Contributed by Bianca Fernet, an American economist in Buenos Aires, Argentina. Her blog Not Paris dives into financial and economic topics in Argentina.
Today, Friday August 10, marks day seven of the longest subway strike in Argentina’s history. The complete shutdown of the Subte, Buenos Aires’s underground transit system, began Friday night and as I write, the end is still not in sight.
A seven day subways strike in Buenos Aires is paralyzing.
Buenos Aires Metropolitan Area is home to well over 12 million people, and an average 1.123 million trips are taken on the Subte every day. Meaning that every day this week, over a million people crammed themselves onto the already crowded streets of the city into busses, taxis, and on foot. Transportation has ground to a crawl, as the bus system is unprepared to handle such a sizeable influx, and traffic chokes the streets.
The Subte workers union AGTSyP called the strike to demand a 28 percent wage increase. The complication exists when asking who is responsible to meet or negotiate these demands with the union.
Metrovias is the privately owned company that manages the Subte; however, the system is highly subsidized. In 2010, Argentina’s planning minister estimated these subsidies to be equal to 706 million pesos. Although I constantly poke fun at the fact that the peso is bleeding value at a rapid rate, that’s quite a cost. So substantial in fact that in November, the national government announced plans to hand the administration of the Subte system to the city government of Mauricio Macri.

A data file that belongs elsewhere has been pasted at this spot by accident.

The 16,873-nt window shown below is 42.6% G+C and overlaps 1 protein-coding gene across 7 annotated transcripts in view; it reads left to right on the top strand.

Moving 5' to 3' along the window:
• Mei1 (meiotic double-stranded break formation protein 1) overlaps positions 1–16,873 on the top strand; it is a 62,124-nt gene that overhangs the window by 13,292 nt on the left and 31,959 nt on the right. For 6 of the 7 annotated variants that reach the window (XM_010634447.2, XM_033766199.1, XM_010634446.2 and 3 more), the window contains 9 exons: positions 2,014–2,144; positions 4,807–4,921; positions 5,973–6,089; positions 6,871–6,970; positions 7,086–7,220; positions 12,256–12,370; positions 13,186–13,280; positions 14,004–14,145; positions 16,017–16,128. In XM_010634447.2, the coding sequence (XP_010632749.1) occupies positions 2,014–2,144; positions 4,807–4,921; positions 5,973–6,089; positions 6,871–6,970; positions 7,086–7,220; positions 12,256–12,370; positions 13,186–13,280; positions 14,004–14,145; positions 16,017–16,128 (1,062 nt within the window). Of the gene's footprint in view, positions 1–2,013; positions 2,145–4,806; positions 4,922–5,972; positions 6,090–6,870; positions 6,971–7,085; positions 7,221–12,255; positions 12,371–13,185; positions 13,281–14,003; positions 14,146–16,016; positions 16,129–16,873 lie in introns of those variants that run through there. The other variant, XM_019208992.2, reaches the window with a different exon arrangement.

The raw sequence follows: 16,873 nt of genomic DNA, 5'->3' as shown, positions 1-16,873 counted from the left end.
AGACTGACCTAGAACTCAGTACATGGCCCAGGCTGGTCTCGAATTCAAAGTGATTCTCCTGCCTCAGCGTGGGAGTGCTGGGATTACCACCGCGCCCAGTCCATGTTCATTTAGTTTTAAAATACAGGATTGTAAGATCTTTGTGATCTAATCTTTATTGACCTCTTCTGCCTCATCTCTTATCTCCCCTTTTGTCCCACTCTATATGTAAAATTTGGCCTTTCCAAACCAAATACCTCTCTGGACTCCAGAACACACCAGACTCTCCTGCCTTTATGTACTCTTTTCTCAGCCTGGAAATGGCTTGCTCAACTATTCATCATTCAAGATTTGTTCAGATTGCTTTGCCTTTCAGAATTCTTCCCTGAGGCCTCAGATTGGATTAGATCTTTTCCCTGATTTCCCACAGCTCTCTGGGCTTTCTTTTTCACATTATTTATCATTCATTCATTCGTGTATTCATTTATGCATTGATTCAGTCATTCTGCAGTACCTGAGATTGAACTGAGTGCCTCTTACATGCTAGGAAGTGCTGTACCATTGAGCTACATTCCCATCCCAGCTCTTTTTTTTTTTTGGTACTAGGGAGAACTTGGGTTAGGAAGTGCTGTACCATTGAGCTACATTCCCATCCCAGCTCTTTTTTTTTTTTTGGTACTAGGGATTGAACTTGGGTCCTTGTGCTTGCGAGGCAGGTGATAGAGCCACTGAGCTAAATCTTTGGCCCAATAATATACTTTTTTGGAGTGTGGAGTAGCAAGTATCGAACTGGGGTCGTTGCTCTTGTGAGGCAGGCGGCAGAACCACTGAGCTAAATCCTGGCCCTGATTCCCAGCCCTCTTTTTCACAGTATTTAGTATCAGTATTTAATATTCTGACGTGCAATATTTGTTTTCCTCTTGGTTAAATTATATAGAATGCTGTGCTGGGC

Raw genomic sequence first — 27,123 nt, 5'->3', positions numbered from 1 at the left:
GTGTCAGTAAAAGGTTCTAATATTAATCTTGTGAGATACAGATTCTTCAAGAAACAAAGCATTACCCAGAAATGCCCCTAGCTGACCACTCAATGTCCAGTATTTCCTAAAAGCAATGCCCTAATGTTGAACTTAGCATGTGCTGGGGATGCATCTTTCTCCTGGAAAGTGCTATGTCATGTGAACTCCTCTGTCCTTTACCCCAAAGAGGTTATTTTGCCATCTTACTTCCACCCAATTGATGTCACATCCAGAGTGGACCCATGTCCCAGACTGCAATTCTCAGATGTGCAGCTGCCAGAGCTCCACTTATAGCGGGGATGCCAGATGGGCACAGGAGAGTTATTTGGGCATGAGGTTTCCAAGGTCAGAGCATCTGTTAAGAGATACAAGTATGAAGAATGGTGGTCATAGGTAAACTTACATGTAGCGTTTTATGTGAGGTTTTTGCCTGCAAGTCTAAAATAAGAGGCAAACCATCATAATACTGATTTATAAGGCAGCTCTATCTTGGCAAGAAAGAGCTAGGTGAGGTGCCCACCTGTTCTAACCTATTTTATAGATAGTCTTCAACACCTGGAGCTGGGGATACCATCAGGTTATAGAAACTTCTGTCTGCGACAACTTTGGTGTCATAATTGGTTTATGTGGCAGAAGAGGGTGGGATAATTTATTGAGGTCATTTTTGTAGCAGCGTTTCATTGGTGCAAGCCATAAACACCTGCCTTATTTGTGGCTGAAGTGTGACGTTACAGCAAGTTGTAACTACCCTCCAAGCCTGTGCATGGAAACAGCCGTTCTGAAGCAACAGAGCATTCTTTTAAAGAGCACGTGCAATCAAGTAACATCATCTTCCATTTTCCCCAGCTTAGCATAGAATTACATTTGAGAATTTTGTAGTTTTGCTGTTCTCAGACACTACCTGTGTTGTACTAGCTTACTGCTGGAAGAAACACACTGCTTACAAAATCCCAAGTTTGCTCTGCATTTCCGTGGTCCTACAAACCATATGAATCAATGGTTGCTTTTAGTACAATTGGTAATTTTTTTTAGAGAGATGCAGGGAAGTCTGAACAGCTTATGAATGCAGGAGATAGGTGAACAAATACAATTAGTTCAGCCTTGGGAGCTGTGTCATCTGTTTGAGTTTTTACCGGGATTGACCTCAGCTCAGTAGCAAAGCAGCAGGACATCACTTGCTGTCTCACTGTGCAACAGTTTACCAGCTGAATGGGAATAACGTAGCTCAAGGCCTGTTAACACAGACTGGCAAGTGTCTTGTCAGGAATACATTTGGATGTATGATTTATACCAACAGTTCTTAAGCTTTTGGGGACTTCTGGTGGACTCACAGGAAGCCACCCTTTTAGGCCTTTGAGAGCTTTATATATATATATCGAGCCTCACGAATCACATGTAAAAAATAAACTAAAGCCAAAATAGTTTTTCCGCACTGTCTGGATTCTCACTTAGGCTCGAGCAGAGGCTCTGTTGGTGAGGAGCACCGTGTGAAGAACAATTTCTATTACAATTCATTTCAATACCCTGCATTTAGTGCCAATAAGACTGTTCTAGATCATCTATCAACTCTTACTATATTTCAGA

Now I could wax poetic on this topic, but for the purposes of this post it serves to understand that President Cristina Kirchner and Mayor Mauricio Macri do NOT get along. At all. As in, seat them on different sides of the room and write about their run-ins in the tabloids.
While Kirchner and the National Government insist that the city must be responsible for the Subte, which exists within the city, Macri has responded that his administration will not take control until significant necessary investment is made. He has asked that the national authorities allow him to seek international financing, and quipped that in order to finance the project, he would have to close kindergartens.
The labor union blames first Metrovias for not using subsidy money appropriately, then the City, and finally the national government. The result of this circle of blame is millions of people a day spending an extra 2+ hours getting to and from work, which I will tell you firsthand is a truly ugly picture.
A “counterstrike” has been organized via Twitter and Facebook by the users of the Subte, who claim they are the only ones paying for the power dispute between city and national government. The community is calling for people to jump the turnstiles and take back their lost week from Monday to Friday.
But while the Subway cost and the wage increases are indeed a steep bill, who is really paying the bill?
Buenos Aires has a labor force of 4,656,000 – the majority of whom are affected by effective shutdown of transportation in the city. If we take 3.5 million to be conservative and account for people in the provinces who do not commute into the city, it’s still a substantial number. As a rough estimate, if the closed Subte and gridlocked streets add an average of two hours to each daily commute, this strike has cost the City of Buenos Aires 35 million hours in lost productivity just from Monday to Friday.
It doesn’t take a labor economist to tell you that 35 million lost hours is not good for the productivity of any city. And you only have to have spent a few hours of your life stuck in traffic to understand how universally pissed off it can make people.
At this point, the strike has gone on for seven days – and everyone involved is losing. The question remains how much longer will this go, and how big of losers will we be? Cross posted from NotParis.
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